‘BRICK’ WORKS - Football commissioner making connections that last at Legendary Marine


Cornell "Brick" Tinner (third from left) has headed the Panhandle Youth Football Association for 18 years. He poses here with former PYFA players (from left) Bruce Bates, Tim Andrus, Travis Lampert, Zach Putnam and Chas Matthews, who all now work at Legendary Marine with Tinner.

Published: Tuesday, September 10, 2013 at 05:04 PM.

When former University of Florida linebacker Cornell "Brick" Tinner began coaching his sons in youth football, the Florida panhandle was sprinkled with small, unrelated leagues in each town.

Thanks to the efforts of Tinner, though, the Panhandle Youth Football League has unified the youth football programs from six different areas Destin, South Walton, DeFuniak, Niceville, Panama City Beach and Shalimar into one league.

"When I came into the picture, we made it a competition. Before that, everyone said, 'It's all about fun.' But those kids know what the score is," Tinner told The Log.

After uniting the separate cities into one league, which boasts between six and 11 teams per age group, Tinner introduced a playoff and championship system to help promote the competitive spirit in the PYFL. The main focus is still fun, though.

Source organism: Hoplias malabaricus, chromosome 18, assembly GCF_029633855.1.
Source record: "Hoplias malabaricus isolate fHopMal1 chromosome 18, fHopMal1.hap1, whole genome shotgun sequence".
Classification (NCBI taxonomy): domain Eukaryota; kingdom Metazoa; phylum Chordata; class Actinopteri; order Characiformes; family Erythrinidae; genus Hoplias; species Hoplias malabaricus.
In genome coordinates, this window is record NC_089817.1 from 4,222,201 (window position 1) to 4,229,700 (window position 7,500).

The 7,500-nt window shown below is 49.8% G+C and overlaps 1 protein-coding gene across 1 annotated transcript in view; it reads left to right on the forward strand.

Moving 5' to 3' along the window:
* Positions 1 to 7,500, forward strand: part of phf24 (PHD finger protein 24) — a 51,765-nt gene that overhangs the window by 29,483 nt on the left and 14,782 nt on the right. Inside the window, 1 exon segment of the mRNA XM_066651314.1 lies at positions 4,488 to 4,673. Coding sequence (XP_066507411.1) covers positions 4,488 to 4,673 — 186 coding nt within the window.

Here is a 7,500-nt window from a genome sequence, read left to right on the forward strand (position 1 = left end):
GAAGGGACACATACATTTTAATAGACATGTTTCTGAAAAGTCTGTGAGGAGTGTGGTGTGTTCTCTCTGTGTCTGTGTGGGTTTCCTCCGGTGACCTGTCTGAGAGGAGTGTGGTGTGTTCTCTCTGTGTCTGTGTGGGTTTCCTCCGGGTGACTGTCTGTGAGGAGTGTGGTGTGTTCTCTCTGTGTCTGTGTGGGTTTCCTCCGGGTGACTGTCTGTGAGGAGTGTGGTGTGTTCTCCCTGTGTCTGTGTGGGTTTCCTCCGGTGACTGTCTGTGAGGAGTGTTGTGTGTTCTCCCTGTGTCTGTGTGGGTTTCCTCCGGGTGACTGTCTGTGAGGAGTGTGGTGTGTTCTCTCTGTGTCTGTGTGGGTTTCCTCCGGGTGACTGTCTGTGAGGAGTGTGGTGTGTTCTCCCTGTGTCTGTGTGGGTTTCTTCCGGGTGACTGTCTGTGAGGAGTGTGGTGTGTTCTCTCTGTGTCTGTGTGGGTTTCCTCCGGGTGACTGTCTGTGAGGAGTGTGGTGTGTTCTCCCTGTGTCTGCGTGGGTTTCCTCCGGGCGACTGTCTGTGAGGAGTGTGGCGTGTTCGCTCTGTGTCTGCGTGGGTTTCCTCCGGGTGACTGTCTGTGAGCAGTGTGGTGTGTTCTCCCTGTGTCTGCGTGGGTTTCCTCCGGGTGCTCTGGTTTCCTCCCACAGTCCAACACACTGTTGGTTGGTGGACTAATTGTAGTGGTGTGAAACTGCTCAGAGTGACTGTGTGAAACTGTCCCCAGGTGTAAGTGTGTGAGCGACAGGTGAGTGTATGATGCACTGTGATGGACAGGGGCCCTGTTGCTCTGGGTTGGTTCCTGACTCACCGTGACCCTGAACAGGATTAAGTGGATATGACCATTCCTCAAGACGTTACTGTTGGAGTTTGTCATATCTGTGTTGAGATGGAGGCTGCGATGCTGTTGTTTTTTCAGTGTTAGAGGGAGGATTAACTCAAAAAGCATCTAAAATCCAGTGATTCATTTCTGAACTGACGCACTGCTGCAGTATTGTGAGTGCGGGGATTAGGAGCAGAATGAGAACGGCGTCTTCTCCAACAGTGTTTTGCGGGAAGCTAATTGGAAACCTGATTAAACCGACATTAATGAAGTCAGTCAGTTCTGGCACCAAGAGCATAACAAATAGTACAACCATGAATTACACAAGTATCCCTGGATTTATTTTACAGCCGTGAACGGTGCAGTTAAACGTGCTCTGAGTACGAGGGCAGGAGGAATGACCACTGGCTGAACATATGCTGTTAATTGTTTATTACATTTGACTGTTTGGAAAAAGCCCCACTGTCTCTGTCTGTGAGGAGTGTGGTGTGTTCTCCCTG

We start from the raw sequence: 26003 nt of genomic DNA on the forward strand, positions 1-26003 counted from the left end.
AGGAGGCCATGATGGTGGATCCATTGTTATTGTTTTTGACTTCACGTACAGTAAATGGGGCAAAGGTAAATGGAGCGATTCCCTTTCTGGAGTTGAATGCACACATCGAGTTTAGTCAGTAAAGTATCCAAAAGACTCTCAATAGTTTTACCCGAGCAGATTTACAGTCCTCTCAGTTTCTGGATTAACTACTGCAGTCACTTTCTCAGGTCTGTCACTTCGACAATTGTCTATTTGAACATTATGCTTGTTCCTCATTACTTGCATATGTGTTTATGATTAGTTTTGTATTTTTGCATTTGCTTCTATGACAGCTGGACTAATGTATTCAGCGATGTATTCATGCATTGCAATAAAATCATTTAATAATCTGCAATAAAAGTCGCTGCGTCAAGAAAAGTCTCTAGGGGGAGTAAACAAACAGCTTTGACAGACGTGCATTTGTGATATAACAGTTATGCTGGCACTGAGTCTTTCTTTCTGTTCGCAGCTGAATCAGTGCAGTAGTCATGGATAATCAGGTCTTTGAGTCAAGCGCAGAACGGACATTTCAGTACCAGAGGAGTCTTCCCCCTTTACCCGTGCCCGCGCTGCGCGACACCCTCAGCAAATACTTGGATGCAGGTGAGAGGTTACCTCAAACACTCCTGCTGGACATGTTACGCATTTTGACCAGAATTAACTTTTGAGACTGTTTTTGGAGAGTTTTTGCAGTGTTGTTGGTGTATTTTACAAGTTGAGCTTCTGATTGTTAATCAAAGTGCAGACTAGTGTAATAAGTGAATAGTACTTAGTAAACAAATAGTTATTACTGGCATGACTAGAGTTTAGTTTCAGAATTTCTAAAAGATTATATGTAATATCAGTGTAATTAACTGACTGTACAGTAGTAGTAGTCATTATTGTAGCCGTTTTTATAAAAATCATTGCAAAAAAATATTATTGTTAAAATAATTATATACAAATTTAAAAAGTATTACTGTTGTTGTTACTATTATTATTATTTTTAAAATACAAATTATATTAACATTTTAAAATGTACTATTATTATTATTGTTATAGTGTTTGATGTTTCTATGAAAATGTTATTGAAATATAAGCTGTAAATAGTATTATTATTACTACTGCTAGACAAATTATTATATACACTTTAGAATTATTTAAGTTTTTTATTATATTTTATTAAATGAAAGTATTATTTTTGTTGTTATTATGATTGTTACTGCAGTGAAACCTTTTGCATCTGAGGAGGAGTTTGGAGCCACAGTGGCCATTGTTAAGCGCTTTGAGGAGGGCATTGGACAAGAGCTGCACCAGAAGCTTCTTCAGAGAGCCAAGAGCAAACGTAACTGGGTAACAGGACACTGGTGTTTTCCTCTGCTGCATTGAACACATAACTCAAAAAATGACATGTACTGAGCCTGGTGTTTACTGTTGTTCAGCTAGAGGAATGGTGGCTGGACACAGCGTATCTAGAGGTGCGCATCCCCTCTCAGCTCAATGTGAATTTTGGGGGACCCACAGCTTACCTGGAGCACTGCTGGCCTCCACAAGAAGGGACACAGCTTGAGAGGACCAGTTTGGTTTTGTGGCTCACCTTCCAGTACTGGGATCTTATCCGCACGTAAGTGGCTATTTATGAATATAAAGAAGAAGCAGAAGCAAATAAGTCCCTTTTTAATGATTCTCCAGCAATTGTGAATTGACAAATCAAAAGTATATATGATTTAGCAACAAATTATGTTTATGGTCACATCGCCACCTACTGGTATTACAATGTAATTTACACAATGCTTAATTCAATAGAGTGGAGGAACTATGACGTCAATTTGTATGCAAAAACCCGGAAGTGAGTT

"When you play youth football, you're not striving for a scholarship or to go to the NFL. You're striving to have fun," Tinner said.

While serving as president, Tinner also heads the Niceville division of the league. More than 400 kids play for Niceville's 13 teams on a yearly basis, making it the league's largest group. The teams are divided into age groups: Mighty Mites/Boomers (5-6 years old), Pee Wee (7-8), Juniors (9-10) and Seniors (11-12).

Tinner works full-time as the sales and operations team leader at Legendary Marine in Destin. During football season, he said PYFL becomes a second full-time job, as he and the other board members spend nearly 40 hours per week on football business. After 18 years, Tinner said he keeps returning year-after-year partially because he doesn't fully trust anyone else to run the league to his standards. There is more to it than that, though.

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